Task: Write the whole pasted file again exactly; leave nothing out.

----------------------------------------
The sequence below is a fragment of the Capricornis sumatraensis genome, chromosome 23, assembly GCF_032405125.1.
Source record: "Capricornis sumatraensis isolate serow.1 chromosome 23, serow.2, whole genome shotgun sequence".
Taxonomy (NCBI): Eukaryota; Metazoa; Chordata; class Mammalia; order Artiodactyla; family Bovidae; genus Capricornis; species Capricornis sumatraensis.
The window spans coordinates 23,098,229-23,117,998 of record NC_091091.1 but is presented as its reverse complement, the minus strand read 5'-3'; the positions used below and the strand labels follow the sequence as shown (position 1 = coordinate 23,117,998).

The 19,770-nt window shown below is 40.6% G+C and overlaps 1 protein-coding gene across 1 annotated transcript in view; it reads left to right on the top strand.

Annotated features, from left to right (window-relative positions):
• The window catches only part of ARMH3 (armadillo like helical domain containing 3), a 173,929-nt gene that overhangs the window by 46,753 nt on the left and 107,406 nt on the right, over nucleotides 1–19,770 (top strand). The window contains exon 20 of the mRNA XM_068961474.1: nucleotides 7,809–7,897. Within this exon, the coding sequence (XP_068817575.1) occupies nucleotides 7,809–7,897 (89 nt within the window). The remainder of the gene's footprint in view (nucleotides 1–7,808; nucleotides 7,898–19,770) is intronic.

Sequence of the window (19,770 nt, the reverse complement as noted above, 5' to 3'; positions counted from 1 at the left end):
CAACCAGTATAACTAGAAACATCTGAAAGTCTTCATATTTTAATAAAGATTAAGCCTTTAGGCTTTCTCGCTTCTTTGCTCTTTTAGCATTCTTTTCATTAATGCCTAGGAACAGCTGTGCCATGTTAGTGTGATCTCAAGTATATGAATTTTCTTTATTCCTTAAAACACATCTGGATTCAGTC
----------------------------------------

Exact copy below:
The sequence below is a fragment of the Capricornis sumatraensis genome, chromosome 23, assembly GCF_032405125.1.
Source record: "Capricornis sumatraensis isolate serow.1 chromosome 23, serow.2, whole genome shotgun sequence".
Taxonomy (NCBI): Eukaryota; Metazoa; Chordata; class Mammalia; order Artiodactyla; family Bovidae; genus Capricornis; species Capricornis sumatraensis.
The window spans coordinates 23,098,229-23,117,998 of record NC_091091.1 but is presented as its reverse complement, the minus strand read 5'-3'; the positions used below and the strand labels follow the sequence as shown (position 1 = coordinate 23,117,998).

The 19,770-nt window shown below is 40.6% G+C and overlaps 1 protein-coding gene across 1 annotated transcript in view; it reads left to right on the top strand.

Annotated features, from left to right (window-relative positions):
• The window catches only part of ARMH3 (armadillo like helical domain containing 3), a 173,929-nt gene that overhangs the window by 46,753 nt on the left and 107,406 nt on the right, over nucleotides 1–19,770 (top strand). The window contains exon 20 of the mRNA XM_068961474.1: nucleotides 7,809–7,897. Within this exon, the coding sequence (XP_068817575.1) occupies nucleotides 7,809–7,897 (89 nt within the window). The remainder of the gene's footprint in view (nucleotides 1–7,808; nucleotides 7,898–19,770) is intronic.

Sequence of the window (19,770 nt, the reverse complement as noted above, 5' to 3'; positions counted from 1 at the left end):
CAACCAGTATAACTAGAAACATCTGAAAGTCTTCATATTTTAATAAAGATTAAGCCTTTAGGCTTTCTCGCTTCTTTGCTCTTTTAGCATTCTTTTCATTAATGCCTAGGAACAGCTGTGCCATGTTAGTGTGATCTCAAGTATATGAATTTTCTTTATTCCTTAAAACACATCTGGATTCAGTC